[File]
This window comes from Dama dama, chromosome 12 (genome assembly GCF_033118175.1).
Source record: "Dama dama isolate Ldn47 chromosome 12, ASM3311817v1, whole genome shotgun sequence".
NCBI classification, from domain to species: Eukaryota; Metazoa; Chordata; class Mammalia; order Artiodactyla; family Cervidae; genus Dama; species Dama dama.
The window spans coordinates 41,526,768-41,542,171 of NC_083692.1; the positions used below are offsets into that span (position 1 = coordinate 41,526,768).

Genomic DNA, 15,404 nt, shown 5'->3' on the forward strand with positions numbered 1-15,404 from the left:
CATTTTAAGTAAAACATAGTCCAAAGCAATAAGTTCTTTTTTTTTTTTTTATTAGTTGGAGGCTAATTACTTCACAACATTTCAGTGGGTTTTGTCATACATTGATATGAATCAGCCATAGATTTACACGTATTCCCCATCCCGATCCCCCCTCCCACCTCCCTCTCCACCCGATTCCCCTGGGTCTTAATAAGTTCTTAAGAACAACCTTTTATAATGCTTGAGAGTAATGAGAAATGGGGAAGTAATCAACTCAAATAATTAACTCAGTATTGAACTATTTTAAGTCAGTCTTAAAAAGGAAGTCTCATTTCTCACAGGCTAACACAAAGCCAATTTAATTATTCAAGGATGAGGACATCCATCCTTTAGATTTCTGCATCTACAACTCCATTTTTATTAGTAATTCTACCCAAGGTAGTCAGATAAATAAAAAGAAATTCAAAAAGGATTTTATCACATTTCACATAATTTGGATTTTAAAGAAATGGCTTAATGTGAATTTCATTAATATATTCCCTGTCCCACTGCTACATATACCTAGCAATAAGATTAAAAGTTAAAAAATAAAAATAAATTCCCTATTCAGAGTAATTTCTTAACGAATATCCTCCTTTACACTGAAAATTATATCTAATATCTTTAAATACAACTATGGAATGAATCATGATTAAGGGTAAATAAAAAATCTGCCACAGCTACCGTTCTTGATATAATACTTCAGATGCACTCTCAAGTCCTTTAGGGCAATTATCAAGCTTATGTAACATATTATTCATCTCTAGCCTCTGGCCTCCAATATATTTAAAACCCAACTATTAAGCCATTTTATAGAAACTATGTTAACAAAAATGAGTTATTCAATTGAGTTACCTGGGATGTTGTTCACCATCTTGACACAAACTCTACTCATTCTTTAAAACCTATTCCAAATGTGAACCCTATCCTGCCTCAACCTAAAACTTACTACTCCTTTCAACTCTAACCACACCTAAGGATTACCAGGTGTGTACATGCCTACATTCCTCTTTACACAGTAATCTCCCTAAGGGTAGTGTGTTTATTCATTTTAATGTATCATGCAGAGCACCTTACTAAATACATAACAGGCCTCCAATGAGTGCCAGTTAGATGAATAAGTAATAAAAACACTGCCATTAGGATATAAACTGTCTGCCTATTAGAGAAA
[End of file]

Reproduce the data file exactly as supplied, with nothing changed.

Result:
This window comes from Dama dama, chromosome 12 (genome assembly GCF_033118175.1).
Source record: "Dama dama isolate Ldn47 chromosome 12, ASM3311817v1, whole genome shotgun sequence".
NCBI classification, from domain to species: Eukaryota; Metazoa; Chordata; class Mammalia; order Artiodactyla; family Cervidae; genus Dama; species Dama dama.
The window spans coordinates 41,526,768-41,542,171 of NC_083692.1; the positions used below are offsets into that span (position 1 = coordinate 41,526,768).

Genomic DNA, 15,404 nt, shown 5'->3' on the forward strand with positions numbered 1-15,404 from the left:
CATTTTAAGTAAAACATAGTCCAAAGCAATAAGTTCTTTTTTTTTTTTTTATTAGTTGGAGGCTAATTACTTCACAACATTTCAGTGGGTTTTGTCATACATTGATATGAATCAGCCATAGATTTACACGTATTCCCCATCCCGATCCCCCCTCCCACCTCCCTCTCCACCCGATTCCCCTGGGTCTTAATAAGTTCTTAAGAACAACCTTTTATAATGCTTGAGAGTAATGAGAAATGGGGAAGTAATCAACTCAAATAATTAACTCAGTATTGAACTATTTTAAGTCAGTCTTAAAAAGGAAGTCTCATTTCTCACAGGCTAACACAAAGCCAATTTAATTATTCAAGGATGAGGACATCCATCCTTTAGATTTCTGCATCTACAACTCCATTTTTATTAGTAATTCTACCCAAGGTAGTCAGATAAATAAAAAGAAATTCAAAAAGGATTTTATCACATTTCACATAATTTGGATTTTAAAGAAATGGCTTAATGTGAATTTCATTAATATATTCCCTGTCCCACTGCTACATATACCTAGCAATAAGATTAAAAGTTAAAAAATAAAAATAAATTCCCTATTCAGAGTAATTTCTTAACGAATATCCTCCTTTACACTGAAAATTATATCTAATATCTTTAAATACAACTATGGAATGAATCATGATTAAGGGTAAATAAAAAATCTGCCACAGCTACCGTTCTTGATATAATACTTCAGATGCACTCTCAAGTCCTTTAGGGCAATTATCAAGCTTATGTAACATATTATTCATCTCTAGCCTCTGGCCTCCAATATATTTAAAACCCAACTATTAAGCCATTTTATAGAAACTATGTTAACAAAAATGAGTTATTCAATTGAGTTACCTGGGATGTTGTTCACCATCTTGACACAAACTCTACTCATTCTTTAAAACCTATTCCAAATGTGAACCCTATCCTGCCTCAACCTAAAACTTACTACTCCTTTCAACTCTAACCACACCTAAGGATTACCAGGTGTGTACATGCCTACATTCCTCTTTACACAGTAATCTCCCTAAGGGTAGTGTGTTTATTCATTTTAATGTATCATGCAGAGCACCTTACTAAATACATAACAGGCCTCCAATGAGTGCCAGTTAGATGAATAAGTAATAAAAACACTGCCATTAGGATATAAACTGTCTGCCTATTAGAGAAA